Martha Estrella came of age during the Mission’s cultural revolution, an era when painters, poets and activists transformed the streets with dazzling murals and formed community organizations.
“I’m a Mission girl,” she said. “I’m a product of this neighborhood in the most beautiful way.”
Decades later, she still resides in the neighborhood that cultivated her artistic sensibilities, but now she’s a teacher rather than a student.
Estrella is a drama and multimedia arts instructor at Everett Middle School. For 11 years she has been putting on culturally relevant plays for the school’s diverse student body. On Friday, Nov. 2, she directed students in “Marcadia,” a Día de los Muertos-themed play performed for the entire student body.
Adapted from the classic 1940s film of the same name, the play explores important themes that loom large in Día de los Muertos, including the celebration of death and acceptance of life.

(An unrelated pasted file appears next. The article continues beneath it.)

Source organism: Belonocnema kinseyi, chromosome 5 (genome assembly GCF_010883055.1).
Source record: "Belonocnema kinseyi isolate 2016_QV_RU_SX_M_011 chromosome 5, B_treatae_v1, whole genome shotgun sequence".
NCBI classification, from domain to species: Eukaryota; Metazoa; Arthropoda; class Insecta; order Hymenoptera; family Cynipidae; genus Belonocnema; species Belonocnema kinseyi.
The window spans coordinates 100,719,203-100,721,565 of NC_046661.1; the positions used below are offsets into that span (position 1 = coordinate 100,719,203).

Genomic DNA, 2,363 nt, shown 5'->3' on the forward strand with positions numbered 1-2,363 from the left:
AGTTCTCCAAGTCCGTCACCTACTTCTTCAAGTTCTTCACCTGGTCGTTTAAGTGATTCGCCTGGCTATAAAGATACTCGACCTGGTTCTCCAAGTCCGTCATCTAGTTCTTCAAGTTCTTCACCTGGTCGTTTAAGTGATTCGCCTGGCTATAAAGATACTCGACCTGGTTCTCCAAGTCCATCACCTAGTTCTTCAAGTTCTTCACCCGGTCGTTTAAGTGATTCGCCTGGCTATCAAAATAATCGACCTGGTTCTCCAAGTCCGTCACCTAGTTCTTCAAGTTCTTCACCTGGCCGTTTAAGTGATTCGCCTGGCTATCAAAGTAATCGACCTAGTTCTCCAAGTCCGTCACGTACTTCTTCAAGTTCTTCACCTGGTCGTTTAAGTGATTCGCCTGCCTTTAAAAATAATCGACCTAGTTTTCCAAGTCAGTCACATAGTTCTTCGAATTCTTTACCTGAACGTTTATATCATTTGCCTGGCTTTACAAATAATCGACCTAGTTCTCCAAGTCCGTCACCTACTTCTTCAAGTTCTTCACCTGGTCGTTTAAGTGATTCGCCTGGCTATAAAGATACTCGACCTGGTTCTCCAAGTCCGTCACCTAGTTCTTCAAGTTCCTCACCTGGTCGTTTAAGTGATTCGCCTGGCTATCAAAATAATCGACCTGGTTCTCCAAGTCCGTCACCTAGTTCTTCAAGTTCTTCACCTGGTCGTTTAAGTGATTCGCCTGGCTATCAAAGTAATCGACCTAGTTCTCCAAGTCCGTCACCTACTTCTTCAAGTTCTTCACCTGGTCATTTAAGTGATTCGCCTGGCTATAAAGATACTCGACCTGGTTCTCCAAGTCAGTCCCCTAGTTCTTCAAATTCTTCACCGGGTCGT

“I saw the movie at Galeria de la Raza,” said Estrella. “I loved it and remember thinking, how can I apply this for Day of the Dead?”
So she recruited three classes of sixth- and seventh-graders to perform in “Marcadia,” with Everett flourishes. Students rewrote parts of the play, adding contemporary pop culture references (yes, that means name-dropping Katy Perry and the iPhone 5), choreographed original dances, and even produced a musical soundtrack in GarageBand. Her seventh- and eighth-grade multimedia classes produced the scenery, which includes glittering life-size Dia de los Muertos skulls, featured in the photos above.
During rehearsals, Estrella and the students discussed the origins of Day of the Dead and ways to apply the holiday’s lessons to their own lives.
“Death is part of the cycle of life,” said Estrella. “I wanted to broaden their sense that not everything is a happy ending, but to accept those things that are inevitable in life and to appreciate life.”
Born and raised in the Mission, Estrella directs shows that reflect the neighborhood’s rich cultural makeup. Currently she is working with Everett students on a play about the African diaspora and its artistic influence worldwide. She’s also directing a play about the immigration experience, drawing on anonymous interviews with Everett students about their own immigration stories.
“I try to do plays about the people, and for the people,” she said. “I try to select things that are close to them and meaningful and real.”